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Fauci addresses vaccine hesitancy

Virus Outbreak
Posted at 4:49 PM, Oct 03, 2021
and last updated 2021-10-03 16:49:18-04

WASHINGTON -- Dr. Anthony Fauci says he’s worried that people resisting COVID-19 vaccine shots based on religious grounds may be confusing that with a philosophical objection.

Fauci, who is President Joe Biden’s chief medical adviser, says getting the COVID-19 vaccine is no different in concept than receiving other vaccines such as for measles, which have been done for many years. He says a public health review found “very, very few, literally less than a handful” of established religions which actually oppose vaccinations.

Religious exemptions have been on the rise since Biden last month announced sweeping new COVID-19 vaccine mandates covering more than 100 million Americans.

Fauci acknowledges the challenges of businesses to determine if an employee’s claimed religious exemption is more an excuse to bypass legal requirements.

He told CNN’s “State of the Union”: “I would hope that people would understand that all of this is for their benefit, for the safety of themselves, their family and their societal responsibility.”

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Mass COVID-19 vaccination clinic at Richmond Raceway.

Virginians age 12+ are eligible for COVID-19 vaccine. Pre-registration is no longer required, so go to Vaccine Finder to search for specific vaccines available near you or call 877-VAX-IN-VA (877-275-8343).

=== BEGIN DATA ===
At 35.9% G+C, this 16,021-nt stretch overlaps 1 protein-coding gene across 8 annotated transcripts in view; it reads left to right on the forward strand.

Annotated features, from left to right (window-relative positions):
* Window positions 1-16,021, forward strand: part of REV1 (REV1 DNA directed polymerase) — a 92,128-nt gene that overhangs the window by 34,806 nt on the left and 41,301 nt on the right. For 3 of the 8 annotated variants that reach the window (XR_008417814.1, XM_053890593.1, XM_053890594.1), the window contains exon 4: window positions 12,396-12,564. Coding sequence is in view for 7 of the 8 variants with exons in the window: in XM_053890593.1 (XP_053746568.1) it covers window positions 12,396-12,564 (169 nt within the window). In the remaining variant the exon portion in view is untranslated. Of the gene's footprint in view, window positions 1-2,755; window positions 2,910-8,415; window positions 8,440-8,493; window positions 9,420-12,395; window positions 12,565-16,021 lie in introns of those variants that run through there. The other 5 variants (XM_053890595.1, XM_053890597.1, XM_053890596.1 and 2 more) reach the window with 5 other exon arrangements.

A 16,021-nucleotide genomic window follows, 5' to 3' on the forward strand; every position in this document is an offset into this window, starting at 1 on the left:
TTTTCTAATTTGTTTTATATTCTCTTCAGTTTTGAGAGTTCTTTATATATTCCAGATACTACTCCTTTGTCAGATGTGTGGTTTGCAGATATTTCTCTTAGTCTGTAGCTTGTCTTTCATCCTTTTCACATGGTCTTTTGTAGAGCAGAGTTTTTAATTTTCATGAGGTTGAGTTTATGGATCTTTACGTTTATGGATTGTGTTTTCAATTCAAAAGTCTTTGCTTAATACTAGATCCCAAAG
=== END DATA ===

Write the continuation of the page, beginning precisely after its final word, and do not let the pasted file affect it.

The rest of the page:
Depend on CBS 6 News and WTVR.com for the most complete coverage of the COVID-19 pandemic.

Have You Been Fully Vaccinated?

People are considered fully vaccinated:

  • 2 weeks after their second dose in a 2-dose series, such as the Pfizer or Moderna vaccines, or
  • 2 weeks after a single-dose vaccine, such as Johnson & Johnson’s Janssen vaccine
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What you can and should not do once you have been fully vaccinated.

How to Protect Yourself and Others When You’ve Been Fully Vaccinated

COVID-19 vaccines are effective at protecting you from getting sick. Based on what we know about COVID-19 vaccines, people who have been fully vaccinated can start to do some things that they had stopped doing because of the pandemic.

We’re still learning how vaccines will affect the spread of COVID-19. After you’ve been fully vaccinated against COVID-19, you should keep taking precautions—like wearing a mask, staying 6 feet apart from others, and avoiding crowds and poorly ventilated spaces—in public places until we know more.

These recommendations can help you make decisions about daily activities after you are fully vaccinated. They are not intended for healthcare settings.

Click here for more information from the Virginia Department of Health.